I’ve seen it. I’ve seen my body at it’s worst and best from all angles. It was enlightening and somehow therapeutic.
    So there 🙂

  4. Anna! You are, just as some of us are, our own worst enemies. You are so tough on yourself. What would you say to a friend who was saying all these things about herself to you? I understand you because I do this to myself all the time. I am learning to speak positive affirmations to myself. For every one positive thing I say to myself, my brain adds an additional ten negative things but I fight off those thoughts everyday. You are beautiful and strong – definitely not fat and obese! Your strength alone and courage to write this post and make yourself vulnerable to all your readers shows how wonderful you are. Please try to see yourself more the way your family sees you. I for one think you are awesome just the way you are!

    1. I completely agree. I often use that test…what would I say to a friend…to check what I am telling myself. That said it benefits me to air my worst thought and my worst messages. It takes away their power.

  5. Nice, Anna. Good luck with that self-acceptance business. I wonder sometimes which feels less appealing: back fat or tight Spanx sausage casing. It sounds like Steve knows which he prefers. Go, Steve.

  6. I love your vulnerability, it’s so refreshing and inspiring to read this and other posts you’ve written. Thanks for sharing, sadly I’m sure you’re not the only one with some concern about the reunion. I’m glad you’ve worked it through. I love where you landed. Have a great time and share your wonderful self!! xoxo

  7. Great post. I went to my 40th in great shape but when it came to 45, I’d put on some weight after quitting smoking. I’m sure they were all talking behind my back. But I don’t care. I love me even if no one else does…and I know there are people who do.

  8. I love, LOVE this post – you’ve captured so much of what I feel about myself, so often. And you’re so right – it has relatively little to do with our physical shape and far more to do with our mental self-image, our self-confidence, our meagre levels of self-love.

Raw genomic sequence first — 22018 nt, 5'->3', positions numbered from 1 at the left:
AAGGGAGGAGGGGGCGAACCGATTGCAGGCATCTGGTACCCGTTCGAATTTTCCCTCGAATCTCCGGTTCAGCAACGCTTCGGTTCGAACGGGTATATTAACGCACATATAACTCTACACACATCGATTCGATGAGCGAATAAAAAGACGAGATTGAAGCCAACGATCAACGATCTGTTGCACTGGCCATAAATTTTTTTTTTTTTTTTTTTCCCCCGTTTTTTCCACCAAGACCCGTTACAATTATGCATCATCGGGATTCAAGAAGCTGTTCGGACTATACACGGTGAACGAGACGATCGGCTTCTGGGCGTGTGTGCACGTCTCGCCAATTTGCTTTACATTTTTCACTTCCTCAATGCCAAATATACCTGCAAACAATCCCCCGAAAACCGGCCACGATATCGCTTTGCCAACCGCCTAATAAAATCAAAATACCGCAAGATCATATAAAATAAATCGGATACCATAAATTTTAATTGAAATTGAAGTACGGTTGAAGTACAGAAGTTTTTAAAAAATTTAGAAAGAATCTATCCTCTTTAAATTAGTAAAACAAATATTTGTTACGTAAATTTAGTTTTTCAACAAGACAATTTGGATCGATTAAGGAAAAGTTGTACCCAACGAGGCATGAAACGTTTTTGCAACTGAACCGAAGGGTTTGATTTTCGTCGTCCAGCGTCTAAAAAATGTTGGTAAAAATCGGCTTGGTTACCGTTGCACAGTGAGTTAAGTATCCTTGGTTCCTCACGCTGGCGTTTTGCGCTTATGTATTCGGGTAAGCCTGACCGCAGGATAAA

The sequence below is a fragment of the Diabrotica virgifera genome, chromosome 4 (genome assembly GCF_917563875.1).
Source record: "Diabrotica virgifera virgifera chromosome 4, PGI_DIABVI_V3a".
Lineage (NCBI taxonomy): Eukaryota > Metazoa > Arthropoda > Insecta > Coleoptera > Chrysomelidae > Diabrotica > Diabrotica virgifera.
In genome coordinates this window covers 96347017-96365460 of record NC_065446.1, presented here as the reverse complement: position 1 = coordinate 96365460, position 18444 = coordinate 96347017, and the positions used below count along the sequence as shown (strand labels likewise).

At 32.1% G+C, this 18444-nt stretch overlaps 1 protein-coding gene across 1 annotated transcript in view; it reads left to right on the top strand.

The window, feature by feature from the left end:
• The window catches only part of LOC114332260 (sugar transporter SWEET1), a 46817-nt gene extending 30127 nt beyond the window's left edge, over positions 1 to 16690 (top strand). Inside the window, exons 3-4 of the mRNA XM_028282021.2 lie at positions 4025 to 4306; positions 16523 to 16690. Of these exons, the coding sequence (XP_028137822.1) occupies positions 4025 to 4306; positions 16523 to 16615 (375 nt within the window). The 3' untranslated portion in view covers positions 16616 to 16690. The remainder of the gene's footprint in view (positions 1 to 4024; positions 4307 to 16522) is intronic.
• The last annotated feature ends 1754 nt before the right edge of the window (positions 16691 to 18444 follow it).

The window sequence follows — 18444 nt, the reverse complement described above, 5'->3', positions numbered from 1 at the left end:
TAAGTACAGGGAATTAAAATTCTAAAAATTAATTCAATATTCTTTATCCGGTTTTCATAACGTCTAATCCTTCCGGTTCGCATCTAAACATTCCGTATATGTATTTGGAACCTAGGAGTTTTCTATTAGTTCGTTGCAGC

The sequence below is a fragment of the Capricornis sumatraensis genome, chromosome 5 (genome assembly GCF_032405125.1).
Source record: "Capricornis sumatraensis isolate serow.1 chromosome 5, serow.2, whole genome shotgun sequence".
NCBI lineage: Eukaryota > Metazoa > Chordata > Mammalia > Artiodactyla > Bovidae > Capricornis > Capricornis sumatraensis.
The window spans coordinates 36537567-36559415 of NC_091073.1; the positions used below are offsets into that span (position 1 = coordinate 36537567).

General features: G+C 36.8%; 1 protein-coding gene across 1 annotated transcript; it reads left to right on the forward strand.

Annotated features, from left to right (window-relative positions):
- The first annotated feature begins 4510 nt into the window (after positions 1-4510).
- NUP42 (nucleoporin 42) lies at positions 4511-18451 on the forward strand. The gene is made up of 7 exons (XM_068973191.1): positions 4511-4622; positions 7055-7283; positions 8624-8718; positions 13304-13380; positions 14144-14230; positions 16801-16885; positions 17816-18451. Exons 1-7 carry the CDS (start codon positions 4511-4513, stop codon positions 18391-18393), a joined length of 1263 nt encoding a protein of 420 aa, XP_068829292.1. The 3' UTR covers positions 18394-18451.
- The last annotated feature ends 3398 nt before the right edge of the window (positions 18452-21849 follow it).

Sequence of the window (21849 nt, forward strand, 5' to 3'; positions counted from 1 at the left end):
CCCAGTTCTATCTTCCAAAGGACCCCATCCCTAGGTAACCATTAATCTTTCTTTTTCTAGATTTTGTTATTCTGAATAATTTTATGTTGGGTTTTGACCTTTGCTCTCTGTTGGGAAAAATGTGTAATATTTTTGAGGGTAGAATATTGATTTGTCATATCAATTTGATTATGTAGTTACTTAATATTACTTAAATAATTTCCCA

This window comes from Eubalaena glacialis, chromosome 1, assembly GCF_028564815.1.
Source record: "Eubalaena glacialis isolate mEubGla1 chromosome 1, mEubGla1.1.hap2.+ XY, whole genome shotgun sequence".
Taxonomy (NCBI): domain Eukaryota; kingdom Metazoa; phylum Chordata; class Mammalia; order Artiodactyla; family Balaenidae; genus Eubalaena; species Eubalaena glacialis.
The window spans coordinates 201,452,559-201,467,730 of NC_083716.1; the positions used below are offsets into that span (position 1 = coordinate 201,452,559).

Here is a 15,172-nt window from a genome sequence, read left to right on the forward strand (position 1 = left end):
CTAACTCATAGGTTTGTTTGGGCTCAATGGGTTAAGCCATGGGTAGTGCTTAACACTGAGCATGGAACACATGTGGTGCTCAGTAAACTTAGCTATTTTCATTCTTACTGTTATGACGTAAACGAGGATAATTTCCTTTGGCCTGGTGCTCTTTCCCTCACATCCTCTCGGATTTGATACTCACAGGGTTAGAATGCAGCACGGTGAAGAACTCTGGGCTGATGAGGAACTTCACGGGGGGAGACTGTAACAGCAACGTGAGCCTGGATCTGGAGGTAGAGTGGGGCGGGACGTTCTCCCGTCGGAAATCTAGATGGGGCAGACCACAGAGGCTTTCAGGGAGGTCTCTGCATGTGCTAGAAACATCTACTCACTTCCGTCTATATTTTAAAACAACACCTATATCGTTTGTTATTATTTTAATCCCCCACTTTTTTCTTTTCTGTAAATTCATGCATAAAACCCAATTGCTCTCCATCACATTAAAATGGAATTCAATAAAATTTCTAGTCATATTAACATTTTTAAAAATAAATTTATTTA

BRAVO to you, for writing this, and for your resolution. I hope it brings about the peace you want.

      1. Mine varies, but it’s all very egocentric. I use it in so many ways, but I’m glad to know you enjoy it 🙂 Thank you.

        P.S. the “skin on skin, sin on sin” line – CHILLS!

  9. I love to see women singing about self love… but I think it’s something that every single one of us struggles with. I have a neighbor who is very petite and toned. To the rest of us she has the body we all strive for. One day she was talking to me and a friend about how she was struggling and was trying to get motivated to go back to the gym. That she felt her clothes getting tighter. After she left my friend looked at me and said “WHAT? Her body is perfect!” But, she picks herself apart like the rest of us. She sees her flaws more than her attributes. It’s sad and frustrating and infuriating. And you already know this, but your friends will not look at you and see what you see. We are our own worst enemies.

      1. I completely agree with Gretchen. I am definitely the same way with myself. I think we, as people, have to decide what makes us feel happy and who we really want to be (disregarding what anyone else wants/expects form us, including our well intentioned spouses), write those things down. Then read them to ourselves every day throughout the day, and keep working towards them like our life depends on it (because it literally does). Then one day you will wake up and will be surprised that your body and your love for it will finally be in tune. I don’t know if that makes sense Anna. 🙂 Hugs and Love from Panama!